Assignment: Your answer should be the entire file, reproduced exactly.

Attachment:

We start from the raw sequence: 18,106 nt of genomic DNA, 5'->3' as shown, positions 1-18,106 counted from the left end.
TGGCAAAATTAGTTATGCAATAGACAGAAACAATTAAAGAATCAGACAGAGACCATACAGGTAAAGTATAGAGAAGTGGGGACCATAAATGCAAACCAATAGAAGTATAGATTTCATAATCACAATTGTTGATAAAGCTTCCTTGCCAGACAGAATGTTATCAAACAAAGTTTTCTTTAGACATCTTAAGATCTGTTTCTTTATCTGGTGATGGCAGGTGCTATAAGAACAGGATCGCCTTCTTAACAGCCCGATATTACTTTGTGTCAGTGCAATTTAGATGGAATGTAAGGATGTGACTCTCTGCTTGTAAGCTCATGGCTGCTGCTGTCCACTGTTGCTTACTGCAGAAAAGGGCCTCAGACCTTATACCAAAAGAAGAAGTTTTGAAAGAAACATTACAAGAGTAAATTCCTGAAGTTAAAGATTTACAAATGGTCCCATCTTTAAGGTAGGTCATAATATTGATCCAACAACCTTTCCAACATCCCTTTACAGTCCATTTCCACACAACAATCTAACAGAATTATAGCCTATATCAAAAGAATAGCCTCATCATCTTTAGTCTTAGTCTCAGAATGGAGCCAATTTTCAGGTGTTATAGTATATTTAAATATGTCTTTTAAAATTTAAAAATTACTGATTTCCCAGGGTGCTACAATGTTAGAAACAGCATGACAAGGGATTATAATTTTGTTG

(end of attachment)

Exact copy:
We start from the raw sequence: 18,106 nt of genomic DNA, 5'->3' as shown, positions 1-18,106 counted from the left end.
TGGCAAAATTAGTTATGCAATAGACAGAAACAATTAAAGAATCAGACAGAGACCATACAGGTAAAGTATAGAGAAGTGGGGACCATAAATGCAAACCAATAGAAGTATAGATTTCATAATCACAATTGTTGATAAAGCTTCCTTGCCAGACAGAATGTTATCAAACAAAGTTTTCTTTAGACATCTTAAGATCTGTTTCTTTATCTGGTGATGGCAGGTGCTATAAGAACAGGATCGCCTTCTTAACAGCCCGATATTACTTTGTGTCAGTGCAATTTAGATGGAATGTAAGGATGTGACTCTCTGCTTGTAAGCTCATGGCTGCTGCTGTCCACTGTTGCTTACTGCAGAAAAGGGCCTCAGACCTTATACCAAAAGAAGAAGTTTTGAAAGAAACATTACAAGAGTAAATTCCTGAAGTTAAAGATTTACAAATGGTCCCATCTTTAAGGTAGGTCATAATATTGATCCAACAACCTTTCCAACATCCCTTTACAGTCCATTTCCACACAACAATCTAACAGAATTATAGCCTATATCAAAAGAATAGCCTCATCATCTTTAGTCTTAGTCTCAGAATGGAGCCAATTTTCAGGTGTTATAGTATATTTAAATATGTCTTTTAAAATTTAAAAATTACTGATTTCCCAGGGTGCTACAATGTTAGAAACAGCATGACAAGGGATTATAATTTTGTTG